“I wished I was back in the convenience store where I was valued as a working member of staff and things weren’t as complicated as this. Once we donned our uniforms, we were all equals regardless of gender, age, or nationality— all simply store workers.” – Sayaka MurataTweet
- It is a short, quirky and idiosyncratic story with its set of blemishes.
- The protagonist Keiko won’t leave you easily. Though she may not be very relatable you would want to read about her more to get some insights on how she functions.
- Keiko is socially oblivious yet she makes multiple attempts to fit into the same ‘social circle’ by imitating others.
- The circle of life surpassing the challenges we face in order to become who we are is aptly described by the author.
- In short, it is highly recommended.
Keiko proposes an alternate status quo unintentionally
As the novel progresses, we come across situations when Keiko handles things not in the preferred manner but in her own strange way. She remains a misfit as she fails to adhere to the status quo by neither wanting to get married nor having any aspirations career wise. Not that she had the understanding of seeking different things in life but she didn’t quite feel the need to be anything other than a convenience store woman. Being at the convenience store, gives her an identity and she has never known how to become anyone else.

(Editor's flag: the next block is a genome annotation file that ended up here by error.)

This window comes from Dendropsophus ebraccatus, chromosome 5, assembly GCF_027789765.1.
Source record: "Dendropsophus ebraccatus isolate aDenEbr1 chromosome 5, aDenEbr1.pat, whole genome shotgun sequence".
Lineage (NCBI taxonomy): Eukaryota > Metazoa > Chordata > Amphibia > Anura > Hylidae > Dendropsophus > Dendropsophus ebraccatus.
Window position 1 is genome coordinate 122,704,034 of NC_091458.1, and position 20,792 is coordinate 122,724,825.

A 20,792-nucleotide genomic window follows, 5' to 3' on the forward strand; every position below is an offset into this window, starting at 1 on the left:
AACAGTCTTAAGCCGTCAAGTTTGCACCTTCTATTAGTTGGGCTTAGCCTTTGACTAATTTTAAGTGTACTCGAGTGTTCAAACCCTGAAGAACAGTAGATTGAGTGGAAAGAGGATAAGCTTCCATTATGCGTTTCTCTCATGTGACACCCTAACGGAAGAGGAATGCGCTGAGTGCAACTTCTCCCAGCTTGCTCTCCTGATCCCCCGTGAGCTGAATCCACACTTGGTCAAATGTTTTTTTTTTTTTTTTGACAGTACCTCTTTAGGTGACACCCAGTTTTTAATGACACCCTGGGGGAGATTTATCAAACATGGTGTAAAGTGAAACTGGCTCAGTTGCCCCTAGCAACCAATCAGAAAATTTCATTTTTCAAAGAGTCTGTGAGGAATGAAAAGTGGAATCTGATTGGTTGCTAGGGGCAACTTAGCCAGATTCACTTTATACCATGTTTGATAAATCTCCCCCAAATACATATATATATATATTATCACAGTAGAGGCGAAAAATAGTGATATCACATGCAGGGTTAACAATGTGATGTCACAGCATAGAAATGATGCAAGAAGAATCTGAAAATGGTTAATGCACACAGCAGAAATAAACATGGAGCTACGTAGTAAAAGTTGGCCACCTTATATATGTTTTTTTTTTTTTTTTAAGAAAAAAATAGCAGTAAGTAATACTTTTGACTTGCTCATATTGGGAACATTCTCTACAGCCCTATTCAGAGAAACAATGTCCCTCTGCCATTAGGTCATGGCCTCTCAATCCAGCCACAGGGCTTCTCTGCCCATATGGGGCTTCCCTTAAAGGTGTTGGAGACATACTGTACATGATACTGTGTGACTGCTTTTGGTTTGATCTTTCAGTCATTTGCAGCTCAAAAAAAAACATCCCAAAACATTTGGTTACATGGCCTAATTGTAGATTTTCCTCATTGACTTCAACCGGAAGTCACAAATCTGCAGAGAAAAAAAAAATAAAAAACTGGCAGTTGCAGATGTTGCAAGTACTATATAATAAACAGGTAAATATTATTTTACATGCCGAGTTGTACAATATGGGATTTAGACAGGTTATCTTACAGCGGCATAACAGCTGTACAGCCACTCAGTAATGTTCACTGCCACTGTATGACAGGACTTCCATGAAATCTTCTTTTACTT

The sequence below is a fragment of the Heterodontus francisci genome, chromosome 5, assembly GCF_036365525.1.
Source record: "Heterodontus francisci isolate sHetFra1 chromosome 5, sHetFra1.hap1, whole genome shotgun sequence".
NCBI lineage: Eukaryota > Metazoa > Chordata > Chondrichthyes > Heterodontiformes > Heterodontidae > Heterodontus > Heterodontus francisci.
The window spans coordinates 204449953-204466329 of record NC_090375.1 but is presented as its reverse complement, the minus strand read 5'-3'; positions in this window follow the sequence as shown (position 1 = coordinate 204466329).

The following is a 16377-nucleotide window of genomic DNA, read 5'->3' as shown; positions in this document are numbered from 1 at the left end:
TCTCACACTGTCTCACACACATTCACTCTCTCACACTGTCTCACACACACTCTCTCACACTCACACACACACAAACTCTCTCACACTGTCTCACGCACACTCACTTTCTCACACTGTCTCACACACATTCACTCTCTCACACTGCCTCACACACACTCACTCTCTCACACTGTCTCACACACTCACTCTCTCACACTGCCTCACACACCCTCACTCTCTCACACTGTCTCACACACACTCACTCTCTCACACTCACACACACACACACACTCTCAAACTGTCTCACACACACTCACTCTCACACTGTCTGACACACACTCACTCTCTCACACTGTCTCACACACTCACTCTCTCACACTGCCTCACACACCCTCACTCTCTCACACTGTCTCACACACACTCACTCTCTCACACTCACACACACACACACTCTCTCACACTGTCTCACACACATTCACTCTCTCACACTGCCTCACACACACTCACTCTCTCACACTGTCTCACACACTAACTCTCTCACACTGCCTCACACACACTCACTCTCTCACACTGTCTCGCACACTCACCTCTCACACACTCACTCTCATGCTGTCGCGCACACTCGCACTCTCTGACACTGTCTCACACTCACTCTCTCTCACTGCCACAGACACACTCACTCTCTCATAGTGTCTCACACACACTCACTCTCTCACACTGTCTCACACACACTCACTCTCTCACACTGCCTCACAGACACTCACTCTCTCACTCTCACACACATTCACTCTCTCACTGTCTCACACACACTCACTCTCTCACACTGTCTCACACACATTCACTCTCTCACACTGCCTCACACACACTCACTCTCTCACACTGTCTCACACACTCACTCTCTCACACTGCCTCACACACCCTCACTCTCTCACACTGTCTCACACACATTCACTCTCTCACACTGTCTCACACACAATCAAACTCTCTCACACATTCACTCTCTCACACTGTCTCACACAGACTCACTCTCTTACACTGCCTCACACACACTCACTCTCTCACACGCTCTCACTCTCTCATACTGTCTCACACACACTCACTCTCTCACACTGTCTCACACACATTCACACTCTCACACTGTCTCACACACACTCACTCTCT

The convenience store is everything for Keiko
Keiko’s obsession to the store is beyond any worldly description. She finds joy in every little sound she hears in the store. She gets up in the morning, eats healthy, takes care of herself in every possible manner only to be at the convenience store. By being a convenience store woman she has a blueprint for life which she diligently follows.
Sayaka Murata’s expression is very refreshing
The entire narrative is very monotonic in expression. Even Keiko’s thoughts seems robotic let alone her day to day life. You would feel bad for her for not having the same sense of feeling like ordinary people to the extent that you might start considering her autistic which we never know.
This book is a page-turner, enjoyable and you would probably read in one go but there are moments of complete bewilderment as well. You would ask yourselves many whys before you would start seeing things the way the author wants us to see. Some plots could have been explored but I guess the mystery is what Murata wanted to create which she did quite well. Overall, it is a must-read.
If you consider getting a copy after reading this post, please buy it from Amazon.